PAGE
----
Water Sources

Editor’s Note: Parks & Rec Business magazine presents the third part in a year-long series of articles devoted to park landscaping and grounds maintenance, Landscaper’s Corner. Please let us know if there’s a subject you’d like to see covered in this series, or if you have a unique project or perspective you’d like to share with your peers. Please drop us a line at editor@northstarpubs.com.

The problem with a general treatise on irrigation and water management is that conditions can vary so radically from place to place. The way Seattle deals with its water will be worlds apart from its relatively close, but far drier neighbor, Yakima.

Some Western states are in a relative crisis, while others are just getting by. Meanwhile, states and regions in high rainfall areas are probably more concerned with runoff than drought.

However, drought can affect areas that normally get good rainfall, so long-range preparation for the worst is not only prudent, it’s simply good government.

We recently spoke with a couple of experts from the Lower Colorado River Authority (LCRA), based in Austin. Though they mentioned the difficulty in providing a one-size-fits-all solution, there are important first steps that all agencies should take.

First, is to audit all department water consumption. It’s very important to monitor and measure the output. This provides accountability and can also prove the agency’s conservation success to what can be a cynical council or board.

The additional step toward accountability is to have the department pay its own water bill specific to its usage.

“One of the issues that can be difficult, at least in some cities, is that they don’t always meter their facilities. It may be rolled up into a large municipal figure, so it’s very hard to have accountability. I’ve talked to people who work in water conservation around the country, and some of the hardest folks to convince are those in the parks department, because they’re not paying the bills, so there’s not necessarily a budgetary connection,” says Nora Mullarkey, senior conservation coordinator for LCRA.

“In the West especially, with drought in places in like Colorado and New Mexico, people are being told to quit watering. It’s more of a restriction, versus saving water for the city’s budget. It’s far better to find out what the real drivers are behind parks and recreation cutting back. Is it because there’s no water supply, someone’s asking them to cut back, or some other factor?”

Metering can be expensive, but if it can be shown that the initial cost will be paid for in water — and by extension, cash — savings, it might not be a difficult sell. These efforts should be included in the development and design of new park space and facilities.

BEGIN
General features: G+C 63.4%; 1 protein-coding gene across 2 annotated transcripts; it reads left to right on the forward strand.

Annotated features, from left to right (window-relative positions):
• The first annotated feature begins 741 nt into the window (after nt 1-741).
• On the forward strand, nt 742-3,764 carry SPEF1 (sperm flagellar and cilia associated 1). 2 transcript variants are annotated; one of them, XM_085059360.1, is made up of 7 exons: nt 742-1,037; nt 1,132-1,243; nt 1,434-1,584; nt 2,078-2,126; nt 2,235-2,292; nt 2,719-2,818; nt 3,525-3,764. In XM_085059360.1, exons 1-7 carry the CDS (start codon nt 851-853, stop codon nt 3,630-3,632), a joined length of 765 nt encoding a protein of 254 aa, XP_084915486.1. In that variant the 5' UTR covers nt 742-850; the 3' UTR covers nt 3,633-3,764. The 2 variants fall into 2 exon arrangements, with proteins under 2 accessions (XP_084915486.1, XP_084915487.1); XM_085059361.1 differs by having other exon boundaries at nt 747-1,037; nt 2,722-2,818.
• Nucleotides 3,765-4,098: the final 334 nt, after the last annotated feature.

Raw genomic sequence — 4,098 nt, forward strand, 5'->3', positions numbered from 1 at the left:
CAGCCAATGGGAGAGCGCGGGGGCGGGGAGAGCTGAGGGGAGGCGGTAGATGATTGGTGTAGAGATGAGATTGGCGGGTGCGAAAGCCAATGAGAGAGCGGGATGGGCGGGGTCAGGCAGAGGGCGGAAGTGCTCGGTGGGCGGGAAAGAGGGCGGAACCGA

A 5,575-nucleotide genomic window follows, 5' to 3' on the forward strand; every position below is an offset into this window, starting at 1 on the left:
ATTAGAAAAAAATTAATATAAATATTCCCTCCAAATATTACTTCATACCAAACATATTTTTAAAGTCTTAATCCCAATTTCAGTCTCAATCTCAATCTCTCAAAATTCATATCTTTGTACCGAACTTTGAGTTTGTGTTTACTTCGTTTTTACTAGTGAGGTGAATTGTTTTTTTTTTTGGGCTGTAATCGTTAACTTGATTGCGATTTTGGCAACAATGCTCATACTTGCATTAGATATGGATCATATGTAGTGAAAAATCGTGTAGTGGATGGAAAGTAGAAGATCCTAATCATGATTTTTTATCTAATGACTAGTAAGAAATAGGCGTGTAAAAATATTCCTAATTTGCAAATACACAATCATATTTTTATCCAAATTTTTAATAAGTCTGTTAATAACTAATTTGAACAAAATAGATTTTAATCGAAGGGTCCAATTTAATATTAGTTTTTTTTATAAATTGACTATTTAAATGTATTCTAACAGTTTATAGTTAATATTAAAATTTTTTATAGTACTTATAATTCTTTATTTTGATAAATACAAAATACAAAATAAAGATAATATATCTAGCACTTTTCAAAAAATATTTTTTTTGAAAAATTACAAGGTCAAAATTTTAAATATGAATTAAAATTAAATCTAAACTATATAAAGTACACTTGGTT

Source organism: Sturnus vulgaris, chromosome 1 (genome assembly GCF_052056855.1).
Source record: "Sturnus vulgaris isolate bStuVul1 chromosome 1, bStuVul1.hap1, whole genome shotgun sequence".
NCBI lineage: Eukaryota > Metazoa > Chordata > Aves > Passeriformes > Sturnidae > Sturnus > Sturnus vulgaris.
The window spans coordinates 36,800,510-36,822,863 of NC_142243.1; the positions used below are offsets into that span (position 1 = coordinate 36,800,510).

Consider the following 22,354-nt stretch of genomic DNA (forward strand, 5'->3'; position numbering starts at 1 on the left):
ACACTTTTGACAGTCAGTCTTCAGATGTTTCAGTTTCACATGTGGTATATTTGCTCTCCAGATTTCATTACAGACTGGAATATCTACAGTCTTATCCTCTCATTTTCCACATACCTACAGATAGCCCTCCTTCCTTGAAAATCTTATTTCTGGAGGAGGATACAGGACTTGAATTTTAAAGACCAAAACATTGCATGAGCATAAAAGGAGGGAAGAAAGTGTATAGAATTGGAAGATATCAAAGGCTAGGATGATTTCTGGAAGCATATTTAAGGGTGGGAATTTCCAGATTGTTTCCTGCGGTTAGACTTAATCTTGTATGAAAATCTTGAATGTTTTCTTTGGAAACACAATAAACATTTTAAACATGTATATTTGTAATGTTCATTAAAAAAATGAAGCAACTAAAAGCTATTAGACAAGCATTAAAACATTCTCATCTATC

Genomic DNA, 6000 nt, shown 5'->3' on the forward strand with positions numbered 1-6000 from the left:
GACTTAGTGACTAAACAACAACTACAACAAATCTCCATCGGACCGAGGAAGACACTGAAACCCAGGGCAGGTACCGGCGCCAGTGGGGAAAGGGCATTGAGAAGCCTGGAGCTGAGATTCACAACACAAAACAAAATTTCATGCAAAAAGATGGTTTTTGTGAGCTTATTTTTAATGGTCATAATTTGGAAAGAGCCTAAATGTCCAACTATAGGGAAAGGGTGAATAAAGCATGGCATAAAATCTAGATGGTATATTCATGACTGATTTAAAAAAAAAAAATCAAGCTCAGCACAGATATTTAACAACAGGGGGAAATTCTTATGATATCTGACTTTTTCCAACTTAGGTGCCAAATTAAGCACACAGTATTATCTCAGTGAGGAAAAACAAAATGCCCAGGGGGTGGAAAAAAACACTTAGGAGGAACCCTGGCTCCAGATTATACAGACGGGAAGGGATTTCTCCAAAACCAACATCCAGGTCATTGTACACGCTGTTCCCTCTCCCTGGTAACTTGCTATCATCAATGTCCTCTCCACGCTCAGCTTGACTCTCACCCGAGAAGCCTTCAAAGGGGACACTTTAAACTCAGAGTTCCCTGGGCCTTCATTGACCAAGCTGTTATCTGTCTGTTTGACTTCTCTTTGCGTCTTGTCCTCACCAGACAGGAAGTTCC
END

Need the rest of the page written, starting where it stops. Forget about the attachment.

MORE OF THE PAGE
Once these issues are resolved a successful audit will provide the baseline for employee training. If, for example, employees who mow athletic fields understand that they need to be especially careful about running over sprinkler heads, and replacing those heads with the correct and compatible heads, the water savings of this simple detail will pay large dividends.

An audit will help point out what bad practices are currently in place, and can be replaced with good practices. For instance, an incompatible replacement head on a sprinkler system will show up in the audit and identify that practice that needs to be corrected.

Mullarkey points out that a clear understanding of what’s driving conservation, plus an audit, will provide better and more precise conservation direction. “In the mid-’80s the city of Austin had a capacity problem, so they retrofitted some of their pools to make them recycling pools. The driver there became a capacity rather than budget issue. The drivers will determine where you focus your efforts,” she says.

Mullarkey also recommends better intergovernmental communication, particularly with the water and water quality departments. It’s a cliché of sorts, but not enough people tap into the importance of networking both outside and inside city, county, state and federal governments.

“What I’d like to get people to focus on is long-term water efficiency. If you’re able to wean your landscape and system so that it can tolerate droughts you’ll be better off in the long run,” says Mullarkey.

Page 1 of 2 | Next page

Related posts:

  1. Water Tap
  2. Washing Water
  3. The Water-Energy Connection
  4. Water Zones
  5. Wringing Out The Water
  • Columns
  • Departments